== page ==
Sky v SkyKick: Be Careful with your Software Specifications!
In a dispute between Sky and the owners of a cloud storage and migration product SkyKick (Sky Plc v SkyKick UK Limited  EWHC 155 (Ch)), some pretty interesting questions are due to be referred to the European Court of Justice (ECJ).
Software: too vague as a specification category?
Brand owners will want to be careful around the use of the blanket term Computer software in Class 09 of their specifications.
Sky have a number of marks using this particular wording in their specifications, and SkyKick are hoping to scrub them out for being too vague. The argument is that there are all sorts of computer programs out there, covering flight simulators and hospital design. To cover them all via a blanket term should be considered imprecise and unclear.
Of course, there are plenty of EU and UK marks already out there that cover Computer Software. Their owners, like Sky, would disagree.
Everyone will have to wait as the European Justice will now have to determine:
- Whether a term like this lacks clarity or precision and, if so;
- Can a mark that is already registered be declared invalid on this basis?
If the answer comes back that, yes, computer software and its ilk are imprecise and can be invalidated, we can only assume that there is likely to be a wave of litigation off the back of it. For a start, we will not know whether any further specification terms will suffer the same fate. It seems logical to expect Software as a Service to follow a similar fate in Class 42.
Hopefully ™ owners will be given the opportunity to amend specifications in some sort of a grace period (as happened after the IP Translator case with Article 28 – I won’t go into that here ).
Bad faith to be greedy in your spec?
It is common practice to try and grab as much IP real estate as reasonably possible when drafting a specification. In the UK, we have always been reasonably cautious as there is a requirement to declare a bona fide intention to use a mark in respect of the goods and services in its spec. However, there is no such declaration required by the EUIPO.
Mr Justice Arnold, presiding over this case, suggests that European decisions indicate that EUTMs that go for more than they can reasonably claim to be interested in using, are vulnerable to being invalidated for bad faith.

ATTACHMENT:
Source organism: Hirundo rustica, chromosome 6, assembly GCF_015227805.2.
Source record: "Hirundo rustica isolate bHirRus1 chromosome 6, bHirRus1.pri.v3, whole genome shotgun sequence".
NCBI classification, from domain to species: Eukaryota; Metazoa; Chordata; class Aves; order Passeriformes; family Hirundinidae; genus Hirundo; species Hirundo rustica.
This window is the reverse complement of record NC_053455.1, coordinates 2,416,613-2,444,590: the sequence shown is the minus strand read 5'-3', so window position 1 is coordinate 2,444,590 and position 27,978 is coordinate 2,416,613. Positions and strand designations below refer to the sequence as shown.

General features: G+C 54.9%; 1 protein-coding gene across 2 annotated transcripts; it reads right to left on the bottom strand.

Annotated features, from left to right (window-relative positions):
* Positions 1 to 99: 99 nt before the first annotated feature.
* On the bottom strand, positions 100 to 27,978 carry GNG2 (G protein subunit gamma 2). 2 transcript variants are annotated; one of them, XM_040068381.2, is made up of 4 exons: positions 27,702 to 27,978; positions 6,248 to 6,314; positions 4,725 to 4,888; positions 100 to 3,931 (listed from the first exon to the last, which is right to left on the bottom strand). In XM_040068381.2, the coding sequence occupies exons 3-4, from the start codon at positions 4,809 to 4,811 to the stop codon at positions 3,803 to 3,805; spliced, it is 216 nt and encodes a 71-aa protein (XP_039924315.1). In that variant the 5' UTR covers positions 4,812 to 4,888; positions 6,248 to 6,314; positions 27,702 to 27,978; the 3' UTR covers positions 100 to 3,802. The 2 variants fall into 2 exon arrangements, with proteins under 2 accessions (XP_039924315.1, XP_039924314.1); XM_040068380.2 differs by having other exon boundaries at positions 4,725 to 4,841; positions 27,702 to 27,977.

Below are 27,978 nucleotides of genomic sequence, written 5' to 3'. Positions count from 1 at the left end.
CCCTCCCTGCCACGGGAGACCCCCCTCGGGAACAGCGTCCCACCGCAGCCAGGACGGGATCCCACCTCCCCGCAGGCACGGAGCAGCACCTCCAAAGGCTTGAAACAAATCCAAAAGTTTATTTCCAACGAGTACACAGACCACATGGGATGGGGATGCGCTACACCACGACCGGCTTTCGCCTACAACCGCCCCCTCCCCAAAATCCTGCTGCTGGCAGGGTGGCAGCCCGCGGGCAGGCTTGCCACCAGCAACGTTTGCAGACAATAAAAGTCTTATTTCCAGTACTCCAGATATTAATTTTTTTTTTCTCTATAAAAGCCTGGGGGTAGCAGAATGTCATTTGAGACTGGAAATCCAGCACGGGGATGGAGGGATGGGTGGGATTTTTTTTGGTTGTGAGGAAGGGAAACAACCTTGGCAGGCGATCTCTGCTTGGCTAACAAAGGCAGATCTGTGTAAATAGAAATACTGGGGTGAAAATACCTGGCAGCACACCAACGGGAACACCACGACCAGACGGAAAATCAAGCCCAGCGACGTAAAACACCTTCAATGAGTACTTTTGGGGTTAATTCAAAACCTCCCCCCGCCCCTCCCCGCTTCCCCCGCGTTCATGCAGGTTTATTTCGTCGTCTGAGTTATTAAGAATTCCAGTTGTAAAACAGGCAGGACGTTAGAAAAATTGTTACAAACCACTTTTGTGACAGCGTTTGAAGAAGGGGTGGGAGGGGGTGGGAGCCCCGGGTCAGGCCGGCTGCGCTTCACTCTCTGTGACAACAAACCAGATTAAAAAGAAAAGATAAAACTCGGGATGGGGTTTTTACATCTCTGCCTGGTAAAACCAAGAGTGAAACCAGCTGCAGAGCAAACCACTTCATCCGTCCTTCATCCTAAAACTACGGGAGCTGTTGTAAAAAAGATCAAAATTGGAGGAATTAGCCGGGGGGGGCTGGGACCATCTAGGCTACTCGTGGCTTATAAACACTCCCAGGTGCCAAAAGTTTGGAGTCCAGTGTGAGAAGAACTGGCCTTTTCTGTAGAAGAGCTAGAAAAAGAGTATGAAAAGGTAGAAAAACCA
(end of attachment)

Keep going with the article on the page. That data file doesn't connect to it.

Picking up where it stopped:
The ECJ has been asked to rule on whether it is bad faith to apply for a mark without an intention to use specific goods and services, and whether this would invalidate the whole or part of the mark.
The ECJ is likely to confirm that it is bad faith, and one would expect that it would only be bad faith to the extent of the specification terms that were never intended to be used. Not an especially radical change, but a caution against overly broad specifications.
What will the effects be?
Take the following utterly made-up EUTM spec as an example:
Class 09: Computer software; computer software for sofa design.
Let’s imagine a world following ECJ’s confirmation that computer software is too vague, and that bad faith can apply to overly broad specifications where the registrant has no intention of use. The equally made-up SoFear company, who produce black metal recording software could potentially invalidate the mark, in whole or in part, on the grounds that:
- Computer software is too vague, it can’t possibly cover all software including black metal recording software, and;
- SOFEAR had no intention of ever producing the black metal software covered by the mark, it was applied for in bad faith.
Still confused? Don’t worry about the ECJ’s decision, and speak with our IP experts to make sure that your marks are protected.